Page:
Masters Theses

Date of Award


Degree Type


Degree Name

Master of Science

Major Professor

Curtis C. Melton

Committee Members

Sharon L. Melton, J.L. Collins


The left and right hams from twenty hogs were cured in a similar manner. All left side hams were covered with paraffin wax, while all right side hams were unwaxed. These pairs were aged for twelve months. Raw muscle samples were collected from another thirty pairs of hams prior to curing and aging. The left hams were again covered with wax while the right hams were unwaxed following equalization. The thirty pairs were cured and aged for six months. At the end of the aging period, center slice samples from ten pairs (left and right) of the twelve months aged hams, twenty-two pairs of the six months aged hams and corresponding twenty-two raw samples were extracted for short-chain (volatile) fatty acids. Extracted acids were analyzed by GLC and amounts expressed in mg/100 gram sample as received. Samples from ten pairs of twelve months aged hams, ten pairs of the six months aged hams and seven of the raw hams were extracted for total lipid. Ester derivatives of acids (C12 - C20) were made and analyzed by GLC. Values were expressed as percentage total long-chain fatty acids.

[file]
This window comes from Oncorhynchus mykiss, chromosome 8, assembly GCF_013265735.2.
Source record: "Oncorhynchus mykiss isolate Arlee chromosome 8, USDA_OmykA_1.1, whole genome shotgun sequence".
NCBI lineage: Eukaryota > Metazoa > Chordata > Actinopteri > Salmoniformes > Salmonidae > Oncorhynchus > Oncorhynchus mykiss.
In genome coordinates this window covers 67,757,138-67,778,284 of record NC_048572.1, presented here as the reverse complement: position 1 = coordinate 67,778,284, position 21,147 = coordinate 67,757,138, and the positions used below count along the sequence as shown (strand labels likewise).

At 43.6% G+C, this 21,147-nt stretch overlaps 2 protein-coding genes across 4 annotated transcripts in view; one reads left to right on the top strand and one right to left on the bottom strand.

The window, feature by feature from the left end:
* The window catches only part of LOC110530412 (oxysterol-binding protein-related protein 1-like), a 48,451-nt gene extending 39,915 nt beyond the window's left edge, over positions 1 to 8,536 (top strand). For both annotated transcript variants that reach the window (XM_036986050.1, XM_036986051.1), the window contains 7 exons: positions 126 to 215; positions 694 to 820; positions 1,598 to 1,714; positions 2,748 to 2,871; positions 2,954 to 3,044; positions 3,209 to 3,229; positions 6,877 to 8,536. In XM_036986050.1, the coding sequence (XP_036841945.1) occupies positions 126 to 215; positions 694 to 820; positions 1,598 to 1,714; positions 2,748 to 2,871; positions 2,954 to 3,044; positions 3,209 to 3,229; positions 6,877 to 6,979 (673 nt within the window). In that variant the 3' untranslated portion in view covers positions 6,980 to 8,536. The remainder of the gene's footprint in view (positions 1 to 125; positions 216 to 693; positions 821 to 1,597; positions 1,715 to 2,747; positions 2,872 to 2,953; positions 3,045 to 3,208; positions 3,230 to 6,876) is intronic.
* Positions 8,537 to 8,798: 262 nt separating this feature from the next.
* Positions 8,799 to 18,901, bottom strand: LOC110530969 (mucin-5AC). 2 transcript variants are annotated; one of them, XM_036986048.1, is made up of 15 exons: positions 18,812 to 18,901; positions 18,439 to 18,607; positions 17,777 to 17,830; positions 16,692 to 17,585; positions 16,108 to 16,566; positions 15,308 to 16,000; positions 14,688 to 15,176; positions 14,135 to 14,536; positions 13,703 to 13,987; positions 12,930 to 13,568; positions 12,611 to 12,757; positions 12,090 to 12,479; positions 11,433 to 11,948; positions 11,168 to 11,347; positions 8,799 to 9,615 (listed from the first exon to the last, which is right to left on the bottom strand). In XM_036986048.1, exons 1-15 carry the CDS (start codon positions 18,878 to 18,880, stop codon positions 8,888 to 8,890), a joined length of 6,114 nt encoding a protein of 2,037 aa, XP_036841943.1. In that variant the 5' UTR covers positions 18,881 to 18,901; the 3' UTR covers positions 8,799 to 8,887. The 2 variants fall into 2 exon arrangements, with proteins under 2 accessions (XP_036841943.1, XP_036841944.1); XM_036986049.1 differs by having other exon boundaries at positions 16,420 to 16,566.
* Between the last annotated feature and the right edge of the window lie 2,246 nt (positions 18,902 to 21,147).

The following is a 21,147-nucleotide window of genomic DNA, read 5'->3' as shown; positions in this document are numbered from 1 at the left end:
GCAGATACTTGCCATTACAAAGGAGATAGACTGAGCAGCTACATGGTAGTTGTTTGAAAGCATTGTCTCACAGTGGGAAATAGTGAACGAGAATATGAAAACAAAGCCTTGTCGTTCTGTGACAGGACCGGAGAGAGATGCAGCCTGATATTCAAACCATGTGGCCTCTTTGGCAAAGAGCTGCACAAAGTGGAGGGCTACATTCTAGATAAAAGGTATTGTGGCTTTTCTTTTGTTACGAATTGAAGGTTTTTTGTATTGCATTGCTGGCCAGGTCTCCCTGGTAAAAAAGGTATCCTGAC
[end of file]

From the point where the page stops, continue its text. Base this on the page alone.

The means and standard deviations of all fatty acids in the analyzed hams and their analysis of variance were computed to determine the effect of wax covering, and time of aging on individual fatty acids. In six months aged hams, waxed covered hams had less (P<0.05) butyric and iso-valeric acids than unwaxed hams. Wax covering increased the relative levels of palmitoleic and linolenic acids. There was no significant wax effect on the other fatty acids of six months aged ham or any of the fatty acids of the twelve months aged hams. Aging hams increased (P<0.05) acetic, isovaleric and isobutyric acids but had no effect on propionic and butyric acids. Aging six months decreased the relative amount of myristic, stearic, linoleic and linolenic acids while palmitoleic and oleic acids were increased. Acetic, isobutyric, isovaleric, myristic and palmitic acids increased with time of aging (P<0.05). Aging time had no significant effect on propionic, butyric, stearic and oleic acids.

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